Close Reading of Two Texts Close Reading and Concepts in American Literature, 1867-1996
Description: This semester we have practiced close reading, the foundational method of literary study, as a way to slow down our interpretive pace, to show our thought process, and to build evidence-based arguments about our course readings. For the Final you will have the opportunity to build a coherent, focused argument in the shape of a formal essay that brings together two readings from two different weeks of the semester. This assignment will require you to define a thesis and to support that thesis with evidence from the passage/text of your choice. Additionally, you will link your thesis and support to a concept (or lens of analysis) that we have discussed so far this semester.
Process: Select two texts that weve read this semester that interest you. Then, choose one passage from each text that you would like to bring together for your close reading (for a total of two passages). Think about the passages together: are they similar thematically? Do they address a similar subject matter? Do they address a similar subject matter, but with different approaches? Begin your paper by making a claim for what the two passages are doing together. You may select a concept or theme weve discusses this semester in connection with one or more of our readings, but you also have the option of developing your own concept or theme that connects both readings. Within the first paragraph of your paper, make an argument about the two texts, based on the concept youve defined that connects these two passages. Then, continue with the steps of a close reading, as outlined in Week 2. Here is where defining the concept is helpful/essential: you can tie your lexicon, explanations, and argument to the concept. Your concept is the bridge between the two texts, and your paper should explicitly show how you are making the connections between the two.
(1) Choose one passage each from two course texts(for a total of 2 passages)
The New Colossus Poem by Emma Lazarus
Not like the brazen giant of Greek fame,
With conquering limbs astride from land to land;
Here at our sea-washed, sunset gates shall stand
A mighty woman with a torch, whose flame
Is the imprisoned lightning, and her name
Mother of Exiles. From her beacon-hand
Glows world-wide welcome; her mild eyes command
The air-bridged harbor that twin cities frame.
“Keep, ancient lands, your storied pomp!” cries she
With silent lips. “Give me your tired, your poor,
Your huddled masses yearning to breathe free,
The wretched refuse of your teeming shore.
Send these, the homeless, tempest-tost to me,
I lift my lamp beside the golden door!
The Open Boat by Stephen Crane
It would be difficult to describe the subtle brotherhood of men that was here established on the seas. No one said that it was so. No one mentioned it. But it dwelt in the boat, and each man felt it warm him. They were a captain, an, oiler, a cook, and a correspondent, and they were friends, friends in a more curiously iron-bound degree than may be common. The hurt captain, lying against the water-jar in the bow, spoke always in a low voice and calmly, but he could never command a more ready and swiftly obedient crew than the motley three of the dingey. It was more than a mere recognition of what was best for the common safety. There was surely in it a quality that was personal and heartfelt. And after this devotion to the commander of the boat there was this comradeship that the correspondent, for instance, who had been taught to be cynical of men, knew even at the time was the best experience of his life. But no one said that it was so. No one mentioned it.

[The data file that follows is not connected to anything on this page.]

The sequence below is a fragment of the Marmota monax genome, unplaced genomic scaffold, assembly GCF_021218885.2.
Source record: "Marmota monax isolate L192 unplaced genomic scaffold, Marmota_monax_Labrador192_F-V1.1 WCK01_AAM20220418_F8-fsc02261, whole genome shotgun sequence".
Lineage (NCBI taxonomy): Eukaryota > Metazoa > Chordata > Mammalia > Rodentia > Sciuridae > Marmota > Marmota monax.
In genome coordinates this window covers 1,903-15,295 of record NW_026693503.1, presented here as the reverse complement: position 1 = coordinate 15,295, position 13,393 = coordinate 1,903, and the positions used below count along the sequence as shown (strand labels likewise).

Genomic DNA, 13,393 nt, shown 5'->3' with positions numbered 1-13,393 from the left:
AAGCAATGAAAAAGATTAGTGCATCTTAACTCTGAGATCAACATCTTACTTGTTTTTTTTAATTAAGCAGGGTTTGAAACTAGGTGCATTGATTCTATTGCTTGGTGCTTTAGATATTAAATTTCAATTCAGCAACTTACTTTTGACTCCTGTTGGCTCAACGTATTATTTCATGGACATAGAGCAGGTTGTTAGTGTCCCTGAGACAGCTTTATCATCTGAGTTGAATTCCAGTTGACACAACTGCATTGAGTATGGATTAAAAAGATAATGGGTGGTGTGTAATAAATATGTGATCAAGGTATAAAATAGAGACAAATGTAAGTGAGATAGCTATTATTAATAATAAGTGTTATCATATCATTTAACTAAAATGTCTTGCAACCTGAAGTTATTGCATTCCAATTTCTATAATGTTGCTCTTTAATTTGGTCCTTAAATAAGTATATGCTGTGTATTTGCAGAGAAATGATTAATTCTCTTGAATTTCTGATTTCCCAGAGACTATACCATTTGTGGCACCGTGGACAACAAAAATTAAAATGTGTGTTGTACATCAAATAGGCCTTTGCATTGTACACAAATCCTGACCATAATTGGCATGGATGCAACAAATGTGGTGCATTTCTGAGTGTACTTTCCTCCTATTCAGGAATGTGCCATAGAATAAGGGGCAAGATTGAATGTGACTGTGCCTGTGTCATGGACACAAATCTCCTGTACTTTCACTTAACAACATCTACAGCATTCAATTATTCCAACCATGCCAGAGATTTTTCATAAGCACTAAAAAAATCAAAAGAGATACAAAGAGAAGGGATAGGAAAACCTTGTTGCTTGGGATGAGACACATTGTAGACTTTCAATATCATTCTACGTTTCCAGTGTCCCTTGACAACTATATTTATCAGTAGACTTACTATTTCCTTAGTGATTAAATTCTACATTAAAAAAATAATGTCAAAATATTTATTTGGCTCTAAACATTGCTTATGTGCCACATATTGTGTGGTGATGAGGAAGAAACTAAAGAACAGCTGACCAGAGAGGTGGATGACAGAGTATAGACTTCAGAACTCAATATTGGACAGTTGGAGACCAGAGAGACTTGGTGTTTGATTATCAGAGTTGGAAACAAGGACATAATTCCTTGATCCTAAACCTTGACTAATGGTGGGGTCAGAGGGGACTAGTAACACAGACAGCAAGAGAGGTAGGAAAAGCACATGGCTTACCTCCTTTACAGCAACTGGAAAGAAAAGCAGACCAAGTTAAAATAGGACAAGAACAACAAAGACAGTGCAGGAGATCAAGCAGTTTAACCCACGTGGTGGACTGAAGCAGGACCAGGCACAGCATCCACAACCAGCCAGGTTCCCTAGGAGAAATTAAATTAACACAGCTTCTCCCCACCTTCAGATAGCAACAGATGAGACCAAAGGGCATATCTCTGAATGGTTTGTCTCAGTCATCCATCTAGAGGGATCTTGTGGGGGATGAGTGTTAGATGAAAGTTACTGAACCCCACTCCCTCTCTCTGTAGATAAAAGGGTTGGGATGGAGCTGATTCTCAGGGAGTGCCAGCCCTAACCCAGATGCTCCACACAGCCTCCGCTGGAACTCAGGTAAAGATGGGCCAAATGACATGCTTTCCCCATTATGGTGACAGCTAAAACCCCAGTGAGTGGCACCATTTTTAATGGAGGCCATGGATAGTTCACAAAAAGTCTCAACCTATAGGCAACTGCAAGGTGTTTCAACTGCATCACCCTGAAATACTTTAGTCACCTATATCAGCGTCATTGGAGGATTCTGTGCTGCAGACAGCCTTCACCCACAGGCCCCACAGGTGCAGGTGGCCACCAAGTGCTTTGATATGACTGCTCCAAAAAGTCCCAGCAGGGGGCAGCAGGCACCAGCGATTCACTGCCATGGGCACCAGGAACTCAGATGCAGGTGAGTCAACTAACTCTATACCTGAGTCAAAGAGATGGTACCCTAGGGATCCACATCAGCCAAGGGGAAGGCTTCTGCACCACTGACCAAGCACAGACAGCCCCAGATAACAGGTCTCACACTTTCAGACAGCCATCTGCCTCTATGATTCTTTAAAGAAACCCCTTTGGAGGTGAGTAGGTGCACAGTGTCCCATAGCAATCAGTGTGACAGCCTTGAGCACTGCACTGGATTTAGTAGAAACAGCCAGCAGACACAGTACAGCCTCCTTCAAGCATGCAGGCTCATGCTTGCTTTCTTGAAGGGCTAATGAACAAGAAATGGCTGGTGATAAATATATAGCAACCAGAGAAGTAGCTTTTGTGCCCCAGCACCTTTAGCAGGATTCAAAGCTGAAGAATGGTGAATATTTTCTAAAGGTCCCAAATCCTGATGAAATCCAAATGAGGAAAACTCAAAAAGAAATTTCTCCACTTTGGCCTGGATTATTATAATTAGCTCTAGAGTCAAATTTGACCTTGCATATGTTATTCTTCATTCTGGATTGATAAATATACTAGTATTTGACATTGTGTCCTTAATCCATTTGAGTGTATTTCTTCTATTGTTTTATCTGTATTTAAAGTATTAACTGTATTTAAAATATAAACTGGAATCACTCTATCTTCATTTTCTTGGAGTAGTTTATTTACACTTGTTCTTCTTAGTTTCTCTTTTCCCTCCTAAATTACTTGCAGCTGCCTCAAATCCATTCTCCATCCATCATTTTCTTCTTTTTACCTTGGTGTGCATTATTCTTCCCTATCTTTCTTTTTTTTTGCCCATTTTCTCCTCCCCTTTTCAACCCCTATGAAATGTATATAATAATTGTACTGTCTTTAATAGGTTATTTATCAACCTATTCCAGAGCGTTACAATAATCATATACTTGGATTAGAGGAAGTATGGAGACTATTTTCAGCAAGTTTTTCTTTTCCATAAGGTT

(2) Retype or otherwise indicate passage choices before beginning paper; this does not count toward page length.
(3) Identify the concept that you will use as your analytic lens.
(4) Develop a thesis that you pose early in your paper (ideally, within the first paragraph). Your thesis should use the first-person pronoun I to show your reader your unique intervention. Example: Based on these two passages, I argue that although a century separates their work, Sarah Winnemucca and Louise Erdrich both show the cultural resilience of the Native American tribal community.
(5) For the rest of your paper, follow the steps of a close reading, showing your reader how each point supports your thesis. Those steps are Understanding Noticing the lexicon Explaining your findings Connecting your passage to other moments in the text, to support your thesis.
(6) Conclude by thinking of the larger implications and significance of your argument. Do not just restate your thesis. Questions to think about when drafting a conclusion: What does this detailed argument about the passages reveal about the world in which the author wrote? What does this concept tell us about literature of the time periods in which these authors are writing?